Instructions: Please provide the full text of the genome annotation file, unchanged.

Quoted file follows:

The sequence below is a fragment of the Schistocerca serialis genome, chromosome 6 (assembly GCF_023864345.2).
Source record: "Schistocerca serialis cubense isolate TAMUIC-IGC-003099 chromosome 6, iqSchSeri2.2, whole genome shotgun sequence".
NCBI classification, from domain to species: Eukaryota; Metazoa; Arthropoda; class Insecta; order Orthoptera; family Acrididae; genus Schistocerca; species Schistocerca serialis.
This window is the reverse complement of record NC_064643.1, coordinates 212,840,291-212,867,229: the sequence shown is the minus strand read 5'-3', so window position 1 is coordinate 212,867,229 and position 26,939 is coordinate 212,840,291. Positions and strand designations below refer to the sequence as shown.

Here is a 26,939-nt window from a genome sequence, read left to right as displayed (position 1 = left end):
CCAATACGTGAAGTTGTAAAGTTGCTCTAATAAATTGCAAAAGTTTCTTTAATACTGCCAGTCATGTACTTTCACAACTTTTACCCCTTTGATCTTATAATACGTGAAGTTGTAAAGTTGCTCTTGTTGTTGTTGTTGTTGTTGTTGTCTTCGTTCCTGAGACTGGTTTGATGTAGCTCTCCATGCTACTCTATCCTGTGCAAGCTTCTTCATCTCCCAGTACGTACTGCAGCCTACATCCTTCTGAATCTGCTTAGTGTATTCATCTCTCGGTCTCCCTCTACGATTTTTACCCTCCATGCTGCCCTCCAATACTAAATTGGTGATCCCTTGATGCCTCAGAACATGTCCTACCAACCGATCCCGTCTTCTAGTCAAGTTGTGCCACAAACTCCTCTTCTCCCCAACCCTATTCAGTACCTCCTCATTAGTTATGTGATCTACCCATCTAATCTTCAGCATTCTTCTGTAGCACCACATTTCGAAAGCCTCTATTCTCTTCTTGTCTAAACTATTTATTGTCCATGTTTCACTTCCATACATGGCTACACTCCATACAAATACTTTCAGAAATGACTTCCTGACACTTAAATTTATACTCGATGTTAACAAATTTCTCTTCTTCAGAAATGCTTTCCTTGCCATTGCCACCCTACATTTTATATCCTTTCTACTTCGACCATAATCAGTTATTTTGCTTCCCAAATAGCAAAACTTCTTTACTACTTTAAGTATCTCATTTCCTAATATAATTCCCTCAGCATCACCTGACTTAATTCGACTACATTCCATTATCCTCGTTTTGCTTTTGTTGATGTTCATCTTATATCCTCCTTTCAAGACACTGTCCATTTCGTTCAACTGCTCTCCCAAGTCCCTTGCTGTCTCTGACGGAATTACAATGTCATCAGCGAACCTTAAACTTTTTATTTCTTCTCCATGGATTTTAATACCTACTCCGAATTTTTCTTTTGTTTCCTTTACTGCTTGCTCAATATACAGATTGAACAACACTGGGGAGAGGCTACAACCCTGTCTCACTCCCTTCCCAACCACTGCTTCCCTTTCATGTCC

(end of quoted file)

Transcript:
The sequence below is a fragment of the Schistocerca serialis genome, chromosome 6 (assembly GCF_023864345.2).
Source record: "Schistocerca serialis cubense isolate TAMUIC-IGC-003099 chromosome 6, iqSchSeri2.2, whole genome shotgun sequence".
NCBI classification, from domain to species: Eukaryota; Metazoa; Arthropoda; class Insecta; order Orthoptera; family Acrididae; genus Schistocerca; species Schistocerca serialis.
This window is the reverse complement of record NC_064643.1, coordinates 212,840,291-212,867,229: the sequence shown is the minus strand read 5'-3', so window position 1 is coordinate 212,867,229 and position 26,939 is coordinate 212,840,291. Positions and strand designations below refer to the sequence as shown.

Here is a 26,939-nt window from a genome sequence, read left to right as displayed (position 1 = left end):
CCAATACGTGAAGTTGTAAAGTTGCTCTAATAAATTGCAAAAGTTTCTTTAATACTGCCAGTCATGTACTTTCACAACTTTTACCCCTTTGATCTTATAATACGTGAAGTTGTAAAGTTGCTCTTGTTGTTGTTGTTGTTGTTGTTGTCTTCGTTCCTGAGACTGGTTTGATGTAGCTCTCCATGCTACTCTATCCTGTGCAAGCTTCTTCATCTCCCAGTACGTACTGCAGCCTACATCCTTCTGAATCTGCTTAGTGTATTCATCTCTCGGTCTCCCTCTACGATTTTTACCCTCCATGCTGCCCTCCAATACTAAATTGGTGATCCCTTGATGCCTCAGAACATGTCCTACCAACCGATCCCGTCTTCTAGTCAAGTTGTGCCACAAACTCCTCTTCTCCCCAACCCTATTCAGTACCTCCTCATTAGTTATGTGATCTACCCATCTAATCTTCAGCATTCTTCTGTAGCACCACATTTCGAAAGCCTCTATTCTCTTCTTGTCTAAACTATTTATTGTCCATGTTTCACTTCCATACATGGCTACACTCCATACAAATACTTTCAGAAATGACTTCCTGACACTTAAATTTATACTCGATGTTAACAAATTTCTCTTCTTCAGAAATGCTTTCCTTGCCATTGCCACCCTACATTTTATATCCTTTCTACTTCGACCATAATCAGTTATTTTGCTTCCCAAATAGCAAAACTTCTTTACTACTTTAAGTATCTCATTTCCTAATATAATTCCCTCAGCATCACCTGACTTAATTCGACTACATTCCATTATCCTCGTTTTGCTTTTGTTGATGTTCATCTTATATCCTCCTTTCAAGACACTGTCCATTTCGTTCAACTGCTCTCCCAAGTCCCTTGCTGTCTCTGACGGAATTACAATGTCATCAGCGAACCTTAAACTTTTTATTTCTTCTCCATGGATTTTAATACCTACTCCGAATTTTTCTTTTGTTTCCTTTACTGCTTGCTCAATATACAGATTGAACAACACTGGGGAGAGGCTACAACCCTGTCTCACTCCCTTCCCAACCACTGCTTCCCTTTCATGTCC